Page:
Career-Starting Opportunities at Scholars Luncheon
Sunday, 26 February 2012
At a time when the journalism industry is faced with bad news daily, the OPC Scholarship Luncheon provided some good news and even optimism as it celebrated 14 students who aim to be tomorrow's foreign correspondents. Each scholar had the opportunity to explain to everyone in attendance at the annual Scholarship Luncheon at the Yale ballroom the stories they have already told and the stories they'd like to pursue in places like Mumbai, the Chinese countryside, Uganda, Ghana and Jerusalem. On the morning after the announcement of Anthony Shadid's death in Syria, the Scholarship Luncheon on February 17 was an opportunity for the journalism community to gather, reflect and regroup. The scholars' enthusiasm for the craft of storytelling served as a reminder for how people are pulled into journalism, and why the pursuit of the truth might be a cause worth the risk.
Last year's keynote speaker Charles M. Sennott, led the luncheon like a coach at halftime, calling Shadid, whom he had worked with at the Boston Globe the greatest Middle East correspondent of our generation and went on to buoy the audience's spirits. "His death is a time to take stock and as editors to be incredibly vigilant about those who we send out in the field…and prepare our correspondents to work safely." He asked for a moment of silence in honor of Shadid.
OPC Foundation President William J. Holstein then began the scholarship presentation by saying the luncheon and awards served as a career starting place for many of the winners who had several days of networking opportunities at a reception hosted by Thompson Reuters for current and past winners at its Time Square headquarters the night before the luncheon. On the morning of the luncheon, scholars met with veteran international journalists at a breakfast hosted by Holstein. Then there's the luncheon itself, which had more than 200 people in attendance many of whom are on the hunt for an ambitious scholar for an internship or foreign posting. After the luncheon, scholars mingled with journalism luminaries like Jeff Fager and Charlie Rose and business cards and promises of Facebook friending flew. The winners then toured the Associated Press. "We are launching careers here today," Holstein said.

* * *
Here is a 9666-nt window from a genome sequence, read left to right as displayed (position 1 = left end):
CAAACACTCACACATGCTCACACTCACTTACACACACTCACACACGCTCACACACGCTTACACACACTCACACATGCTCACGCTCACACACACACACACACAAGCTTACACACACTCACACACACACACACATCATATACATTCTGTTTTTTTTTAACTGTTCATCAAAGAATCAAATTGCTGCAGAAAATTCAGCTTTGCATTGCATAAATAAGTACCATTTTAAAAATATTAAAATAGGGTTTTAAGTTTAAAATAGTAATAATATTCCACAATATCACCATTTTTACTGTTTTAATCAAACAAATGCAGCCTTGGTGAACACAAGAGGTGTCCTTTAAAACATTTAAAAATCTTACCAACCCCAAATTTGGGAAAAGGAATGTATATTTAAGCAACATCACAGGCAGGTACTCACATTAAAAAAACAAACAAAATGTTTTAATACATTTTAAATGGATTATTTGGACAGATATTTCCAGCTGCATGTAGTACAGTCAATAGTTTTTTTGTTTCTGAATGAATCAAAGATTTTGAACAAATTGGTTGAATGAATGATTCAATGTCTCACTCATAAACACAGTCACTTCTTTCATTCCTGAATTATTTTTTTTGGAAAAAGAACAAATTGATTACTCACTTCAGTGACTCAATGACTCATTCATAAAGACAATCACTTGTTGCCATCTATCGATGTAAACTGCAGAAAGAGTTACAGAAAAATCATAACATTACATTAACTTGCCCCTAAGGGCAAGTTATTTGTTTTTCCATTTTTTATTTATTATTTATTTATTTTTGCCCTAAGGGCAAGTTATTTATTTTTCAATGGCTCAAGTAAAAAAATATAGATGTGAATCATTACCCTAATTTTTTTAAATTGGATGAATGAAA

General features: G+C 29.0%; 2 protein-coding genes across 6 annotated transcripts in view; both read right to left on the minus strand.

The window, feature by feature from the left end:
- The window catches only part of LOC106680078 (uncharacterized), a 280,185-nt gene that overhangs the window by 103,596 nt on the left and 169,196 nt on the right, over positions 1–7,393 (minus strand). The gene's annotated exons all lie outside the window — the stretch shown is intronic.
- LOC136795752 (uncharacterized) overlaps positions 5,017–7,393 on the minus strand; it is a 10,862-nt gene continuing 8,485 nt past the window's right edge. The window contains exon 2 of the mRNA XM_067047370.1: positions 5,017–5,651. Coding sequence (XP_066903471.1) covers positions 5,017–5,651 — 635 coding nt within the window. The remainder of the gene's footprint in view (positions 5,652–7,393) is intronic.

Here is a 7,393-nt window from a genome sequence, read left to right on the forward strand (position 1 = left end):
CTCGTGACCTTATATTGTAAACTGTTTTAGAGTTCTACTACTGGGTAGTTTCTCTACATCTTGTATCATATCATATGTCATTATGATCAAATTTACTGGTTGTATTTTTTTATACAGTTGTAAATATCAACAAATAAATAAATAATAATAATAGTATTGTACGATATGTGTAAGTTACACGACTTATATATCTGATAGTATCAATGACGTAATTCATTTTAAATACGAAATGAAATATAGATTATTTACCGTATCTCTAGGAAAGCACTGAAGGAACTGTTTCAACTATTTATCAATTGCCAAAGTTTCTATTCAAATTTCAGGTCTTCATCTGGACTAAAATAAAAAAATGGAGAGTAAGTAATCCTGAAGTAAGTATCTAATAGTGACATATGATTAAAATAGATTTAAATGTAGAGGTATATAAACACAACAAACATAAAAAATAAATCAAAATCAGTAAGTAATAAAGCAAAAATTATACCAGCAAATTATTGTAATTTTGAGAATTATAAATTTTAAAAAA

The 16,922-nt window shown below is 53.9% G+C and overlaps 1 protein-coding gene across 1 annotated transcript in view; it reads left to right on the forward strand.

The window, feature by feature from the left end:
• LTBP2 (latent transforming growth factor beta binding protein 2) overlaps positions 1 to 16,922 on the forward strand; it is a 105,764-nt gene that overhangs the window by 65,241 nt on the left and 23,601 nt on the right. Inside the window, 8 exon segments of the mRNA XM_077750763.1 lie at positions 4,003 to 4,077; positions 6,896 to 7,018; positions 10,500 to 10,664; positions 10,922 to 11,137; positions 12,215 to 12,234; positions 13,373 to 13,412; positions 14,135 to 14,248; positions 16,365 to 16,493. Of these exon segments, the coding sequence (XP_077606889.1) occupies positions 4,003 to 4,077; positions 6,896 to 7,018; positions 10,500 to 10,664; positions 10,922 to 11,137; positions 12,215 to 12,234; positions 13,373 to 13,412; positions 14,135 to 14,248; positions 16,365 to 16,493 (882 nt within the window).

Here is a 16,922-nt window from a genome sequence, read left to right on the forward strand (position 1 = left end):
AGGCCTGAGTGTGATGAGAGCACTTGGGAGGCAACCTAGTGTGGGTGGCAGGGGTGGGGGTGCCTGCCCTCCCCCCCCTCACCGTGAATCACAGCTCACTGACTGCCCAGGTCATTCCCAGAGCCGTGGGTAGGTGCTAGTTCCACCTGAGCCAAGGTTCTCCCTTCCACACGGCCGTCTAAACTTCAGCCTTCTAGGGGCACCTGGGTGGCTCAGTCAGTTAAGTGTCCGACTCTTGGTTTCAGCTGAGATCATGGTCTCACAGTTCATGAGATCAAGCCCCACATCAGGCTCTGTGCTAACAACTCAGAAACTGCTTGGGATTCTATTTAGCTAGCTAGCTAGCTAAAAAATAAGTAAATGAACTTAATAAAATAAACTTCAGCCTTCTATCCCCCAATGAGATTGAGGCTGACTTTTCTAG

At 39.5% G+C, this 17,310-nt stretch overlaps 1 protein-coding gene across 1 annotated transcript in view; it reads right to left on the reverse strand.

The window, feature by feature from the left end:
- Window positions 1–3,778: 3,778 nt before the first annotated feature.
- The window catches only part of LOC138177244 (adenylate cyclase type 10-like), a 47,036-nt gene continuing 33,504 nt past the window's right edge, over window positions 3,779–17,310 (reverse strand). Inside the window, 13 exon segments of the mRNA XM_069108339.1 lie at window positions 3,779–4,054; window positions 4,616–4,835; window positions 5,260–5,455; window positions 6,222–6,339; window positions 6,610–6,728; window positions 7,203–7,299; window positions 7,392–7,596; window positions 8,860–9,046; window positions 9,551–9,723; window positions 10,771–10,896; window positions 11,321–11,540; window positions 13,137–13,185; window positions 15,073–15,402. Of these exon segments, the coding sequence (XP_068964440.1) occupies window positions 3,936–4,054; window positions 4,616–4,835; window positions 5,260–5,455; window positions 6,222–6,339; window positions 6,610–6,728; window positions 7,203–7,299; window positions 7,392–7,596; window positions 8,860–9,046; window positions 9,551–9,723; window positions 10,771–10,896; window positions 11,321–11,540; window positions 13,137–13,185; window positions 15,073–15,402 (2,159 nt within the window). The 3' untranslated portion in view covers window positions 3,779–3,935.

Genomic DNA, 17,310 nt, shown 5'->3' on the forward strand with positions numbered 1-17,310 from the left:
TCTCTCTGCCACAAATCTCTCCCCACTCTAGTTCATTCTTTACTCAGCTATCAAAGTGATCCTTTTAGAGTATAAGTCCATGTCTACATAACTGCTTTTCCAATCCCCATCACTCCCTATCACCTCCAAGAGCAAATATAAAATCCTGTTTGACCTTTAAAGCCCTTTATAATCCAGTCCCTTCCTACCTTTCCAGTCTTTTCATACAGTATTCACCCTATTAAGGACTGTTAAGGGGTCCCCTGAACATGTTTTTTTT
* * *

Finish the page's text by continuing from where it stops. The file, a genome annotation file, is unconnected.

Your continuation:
The scholars thank you speeches were inspiring and left many in the audience in awe of the languages they speak, including the language of technology with one scholar, Lauren Rosenfeld from the University of California at Berkeley Graduate School of Journalism, able to produce stories across all "platforms," meaning video, writing and multimedia, or what's known as the modern-day journalism triple threat.
Sophia Jones of George Washington University began her interest in journalism at the age of 16 in Nepal where she worked for a local publication. It was there, she said, that she understood for the first time that "war has many faces, not just men with machine guns," when she witnessed a Nepalese girl hiding from gunmen.
Catherine Ryan Gregory of the University of Oregon said she liked telling a larger story through a smaller one as she learned after seven weeks in Ghana where she wants to return this summer and eventually publish a book about witchcraft around the world and how it reflects on women's rights. Georgia Wells of Stanford University said she returned to Egypt this winter after writing her essay for the OPC Scholarship and went to Tahir Square where the population has changed from students to eight-year-old boys, one of whom told her that now was the "most noble" time in his life.
Lauren E. Bohn from American University in Cairo gave an appropriate quote from legendary "60 Minutes" producer Don Hewitt by including in her speech, "we don't do stories on the issues, we do stories on the people caught up in the issues." Jeff Fager, Chairman of CBS News and Executive Producer of "60 Minutes," invoked that same quote during his keynote address. Fager said that being based overseas was the "best job in my CBS career and the most important opportunity of my career. The second best was landing at '60 Minutes' as a producer. I was confident, maybe a little cocky, and went to Executive Editor Phil Scheffler looking for a raise. He suggested I should start looking for another job." He called Scheffler and Bill Owens who is now Executive Editor, tough. "You need to be [tough] in that job."
An award-winning journalist in his own right, Fager became the first chairman of CBS News a year ago after more than 30 years of experience at every stage of the TV news business, including 15 years at the executive producer level, seven of those at the helm of "60 Minutes." He has helped to usher in an international news renaissance at CBS News and said he believes if fascinating stories are produced, the audience will follow.
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